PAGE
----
Wednesday, May 17, 2006

The Square Root of Two

I partially compensate for being underpaid by taking full advantage of the University's fantastic library. As I was cleaning my desk a few weeks back, I saw a scrap of paper that I must have ripped out of the Springer catalog with an ad for The Square Root of Two by David Flannery. As one of the topics in the gen-ed course that I supervise is "the square root of two is not rational," this seemed like a book worth checking out -- but probably not worth spending money on.

Since the math librarian does not have a technical background and is also the biology librarian, our math collection is somewhat hit-or-miss, and we don't have this book in our collection. So I ILLed it, and it arrived from Wake Forest University. When I went to circulation to pick it up, I got to deal with a library employee with customer service issues.

Me: I got an email that my inter-library loan book arrived. Where do I pick it up?
Him: Are you sure that it arrived?
Me: That's what the email said.
Him: When did you get the email?
Me: Friday.
Him: Give me your ID.

He takes my ID and looks at a shelf of books, confusedly.

Him: Did you get married recently?

The best reason that he could think of for not finding my book was the possibility that I had changed my name in the few days since placing an inter-library loan request? OK, it probably doesn't help that my last name is misspelled on my ID, but it's one of the letters in the middle of the name (the 'e' was turned into a 'c'), and you probably wouldn't notice it if I didn't tell you.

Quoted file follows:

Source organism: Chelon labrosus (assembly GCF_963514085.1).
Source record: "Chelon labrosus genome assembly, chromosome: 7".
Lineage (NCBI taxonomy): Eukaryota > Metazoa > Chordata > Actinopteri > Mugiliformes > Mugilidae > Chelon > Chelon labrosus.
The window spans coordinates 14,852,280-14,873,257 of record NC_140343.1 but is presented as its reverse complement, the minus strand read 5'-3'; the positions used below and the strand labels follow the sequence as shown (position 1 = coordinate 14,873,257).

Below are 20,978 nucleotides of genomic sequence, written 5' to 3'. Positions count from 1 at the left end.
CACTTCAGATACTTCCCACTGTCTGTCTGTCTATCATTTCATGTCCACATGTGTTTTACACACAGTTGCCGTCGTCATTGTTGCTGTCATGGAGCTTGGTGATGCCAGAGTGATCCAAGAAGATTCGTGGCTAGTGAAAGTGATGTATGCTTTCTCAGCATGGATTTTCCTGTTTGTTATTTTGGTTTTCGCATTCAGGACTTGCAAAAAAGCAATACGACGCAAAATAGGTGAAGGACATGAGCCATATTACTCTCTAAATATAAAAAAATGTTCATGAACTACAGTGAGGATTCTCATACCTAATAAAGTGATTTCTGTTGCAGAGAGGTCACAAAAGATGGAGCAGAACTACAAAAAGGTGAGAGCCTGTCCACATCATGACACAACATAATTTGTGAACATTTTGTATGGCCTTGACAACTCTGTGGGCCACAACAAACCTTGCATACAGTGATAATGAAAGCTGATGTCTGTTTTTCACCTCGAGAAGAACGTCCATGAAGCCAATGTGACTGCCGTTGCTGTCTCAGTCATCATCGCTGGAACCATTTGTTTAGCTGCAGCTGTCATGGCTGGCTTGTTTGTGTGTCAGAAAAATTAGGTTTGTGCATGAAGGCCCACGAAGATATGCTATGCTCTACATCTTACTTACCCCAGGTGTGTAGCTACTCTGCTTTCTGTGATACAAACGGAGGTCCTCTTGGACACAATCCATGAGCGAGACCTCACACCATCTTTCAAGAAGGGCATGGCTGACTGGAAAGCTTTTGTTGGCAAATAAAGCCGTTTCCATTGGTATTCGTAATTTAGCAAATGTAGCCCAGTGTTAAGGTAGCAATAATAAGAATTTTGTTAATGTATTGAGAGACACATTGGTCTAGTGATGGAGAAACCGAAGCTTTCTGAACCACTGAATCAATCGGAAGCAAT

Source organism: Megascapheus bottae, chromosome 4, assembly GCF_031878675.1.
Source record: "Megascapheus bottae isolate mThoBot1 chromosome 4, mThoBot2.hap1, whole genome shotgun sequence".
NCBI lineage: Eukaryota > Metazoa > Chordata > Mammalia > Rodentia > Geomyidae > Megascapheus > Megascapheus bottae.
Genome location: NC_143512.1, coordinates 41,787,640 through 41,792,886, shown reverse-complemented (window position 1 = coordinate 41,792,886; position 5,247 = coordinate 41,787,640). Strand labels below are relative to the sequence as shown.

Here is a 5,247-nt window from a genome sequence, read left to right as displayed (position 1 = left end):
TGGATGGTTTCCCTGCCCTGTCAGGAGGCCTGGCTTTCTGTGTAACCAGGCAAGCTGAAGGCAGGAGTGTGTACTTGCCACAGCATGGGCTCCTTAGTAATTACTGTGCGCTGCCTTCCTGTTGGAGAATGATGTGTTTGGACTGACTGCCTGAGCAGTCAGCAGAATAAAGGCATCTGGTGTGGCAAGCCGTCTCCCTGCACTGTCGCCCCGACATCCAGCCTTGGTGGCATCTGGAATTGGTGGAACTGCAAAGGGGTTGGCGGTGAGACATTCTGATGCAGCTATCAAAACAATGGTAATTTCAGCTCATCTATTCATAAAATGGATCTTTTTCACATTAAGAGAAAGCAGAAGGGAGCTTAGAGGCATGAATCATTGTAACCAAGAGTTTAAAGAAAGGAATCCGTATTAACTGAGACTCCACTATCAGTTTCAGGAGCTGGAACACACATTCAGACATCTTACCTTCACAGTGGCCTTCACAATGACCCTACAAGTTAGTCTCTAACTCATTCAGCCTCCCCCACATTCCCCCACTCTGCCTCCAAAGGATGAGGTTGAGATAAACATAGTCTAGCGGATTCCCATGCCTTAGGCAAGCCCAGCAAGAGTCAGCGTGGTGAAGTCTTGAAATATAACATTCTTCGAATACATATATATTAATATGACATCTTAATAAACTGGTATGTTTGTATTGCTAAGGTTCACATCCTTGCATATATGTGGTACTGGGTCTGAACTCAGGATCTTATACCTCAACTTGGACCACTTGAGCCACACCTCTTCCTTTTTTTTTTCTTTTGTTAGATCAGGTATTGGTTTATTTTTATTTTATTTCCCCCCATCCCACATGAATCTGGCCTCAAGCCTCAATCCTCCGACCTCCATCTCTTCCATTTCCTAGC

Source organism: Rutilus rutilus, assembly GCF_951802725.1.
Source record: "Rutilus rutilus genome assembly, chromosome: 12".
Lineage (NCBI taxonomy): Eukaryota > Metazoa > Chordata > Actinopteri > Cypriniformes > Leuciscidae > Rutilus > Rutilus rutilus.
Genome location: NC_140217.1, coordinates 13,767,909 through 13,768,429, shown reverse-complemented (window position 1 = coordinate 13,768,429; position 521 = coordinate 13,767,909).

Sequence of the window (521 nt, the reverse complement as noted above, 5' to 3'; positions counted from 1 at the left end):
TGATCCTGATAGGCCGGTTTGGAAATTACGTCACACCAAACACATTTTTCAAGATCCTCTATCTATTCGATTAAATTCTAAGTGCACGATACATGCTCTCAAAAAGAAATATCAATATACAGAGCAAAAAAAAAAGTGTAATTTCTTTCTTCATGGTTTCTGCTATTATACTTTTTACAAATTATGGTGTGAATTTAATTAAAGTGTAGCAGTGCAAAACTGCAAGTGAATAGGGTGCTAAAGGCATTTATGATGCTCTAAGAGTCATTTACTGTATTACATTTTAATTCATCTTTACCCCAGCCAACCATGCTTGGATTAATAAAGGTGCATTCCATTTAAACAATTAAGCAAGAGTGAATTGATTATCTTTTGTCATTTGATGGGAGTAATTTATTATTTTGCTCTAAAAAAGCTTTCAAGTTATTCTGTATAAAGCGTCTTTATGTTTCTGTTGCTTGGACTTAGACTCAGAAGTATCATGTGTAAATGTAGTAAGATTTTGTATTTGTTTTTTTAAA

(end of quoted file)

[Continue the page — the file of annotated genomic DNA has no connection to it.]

Before I can formulate a snarky comment about having gotten married in 1998 but never having changed my name, he finds my book, slightly mis-shelved, and has me sign for it.

All that effort for a book with hardly any content in it!

It's written in a VERY ANNOYING style as a dialog between a "master" and a "student," both of whom are annoying and who lack any sense of voice. On the off-chance this book is read by someone who is not already mathematically-oriented, it could easily give the impression that mathematicians are pompous and condescending (and did I mention annoying?). What content that there is would have made for a pleasant article (or series of articles) in a magazine whose audience includes math undergrads (written in a less annoying style, of course). I have no idea how he filled an entire book. Probably the only reason that he got the book deal was because of his daughter's popular book (that people have stopped asking me about FINALLY).

OK, I'll give it all away.
  • The square root of two can be approximated by fractions in the rather pleasing sequence: 1, 3/2, 7/5, 17/12, 41/29, 99/70 ...
  • The square root of two has a nice continued fraction expansion.
  • If you rotate an irrational number of revolutions several times, you'll never end up exactly where you started.

That's about it.